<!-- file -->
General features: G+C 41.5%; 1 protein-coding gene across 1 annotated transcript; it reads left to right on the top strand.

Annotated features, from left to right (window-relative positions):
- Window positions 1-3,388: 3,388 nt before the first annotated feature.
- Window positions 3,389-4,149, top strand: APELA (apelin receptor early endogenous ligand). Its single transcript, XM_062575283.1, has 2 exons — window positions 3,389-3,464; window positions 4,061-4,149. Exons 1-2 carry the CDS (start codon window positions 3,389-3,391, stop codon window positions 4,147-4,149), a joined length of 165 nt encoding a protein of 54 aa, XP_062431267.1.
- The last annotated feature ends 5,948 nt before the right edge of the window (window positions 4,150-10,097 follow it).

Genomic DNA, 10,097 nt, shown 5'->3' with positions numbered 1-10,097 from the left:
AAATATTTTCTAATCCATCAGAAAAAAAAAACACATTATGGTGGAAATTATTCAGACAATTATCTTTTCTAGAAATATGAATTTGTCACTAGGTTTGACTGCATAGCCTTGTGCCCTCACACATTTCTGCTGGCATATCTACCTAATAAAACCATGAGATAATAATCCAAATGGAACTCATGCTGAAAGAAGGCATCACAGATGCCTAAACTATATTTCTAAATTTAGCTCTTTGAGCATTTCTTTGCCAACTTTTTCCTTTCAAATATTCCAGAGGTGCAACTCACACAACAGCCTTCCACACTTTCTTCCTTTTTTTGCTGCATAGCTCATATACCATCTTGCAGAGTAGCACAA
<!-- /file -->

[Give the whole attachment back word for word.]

General features: G+C 41.5%; 1 protein-coding gene across 1 annotated transcript; it reads left to right on the top strand.

Annotated features, from left to right (window-relative positions):
- Window positions 1-3,388: 3,388 nt before the first annotated feature.
- Window positions 3,389-4,149, top strand: APELA (apelin receptor early endogenous ligand). Its single transcript, XM_062575283.1, has 2 exons — window positions 3,389-3,464; window positions 4,061-4,149. Exons 1-2 carry the CDS (start codon window positions 3,389-3,391, stop codon window positions 4,147-4,149), a joined length of 165 nt encoding a protein of 54 aa, XP_062431267.1.
- The last annotated feature ends 5,948 nt before the right edge of the window (window positions 4,150-10,097 follow it).

Genomic DNA, 10,097 nt, shown 5'->3' with positions numbered 1-10,097 from the left:
AAATATTTTCTAATCCATCAGAAAAAAAAAACACATTATGGTGGAAATTATTCAGACAATTATCTTTTCTAGAAATATGAATTTGTCACTAGGTTTGACTGCATAGCCTTGTGCCCTCACACATTTCTGCTGGCATATCTACCTAATAAAACCATGAGATAATAATCCAAATGGAACTCATGCTGAAAGAAGGCATCACAGATGCCTAAACTATATTTCTAAATTTAGCTCTTTGAGCATTTCTTTGCCAACTTTTTCCTTTCAAATATTCCAGAGGTGCAACTCACACAACAGCCTTCCACACTTTCTTCCTTTTTTTGCTGCATAGCTCATATACCATCTTGCAGAGTAGCACAA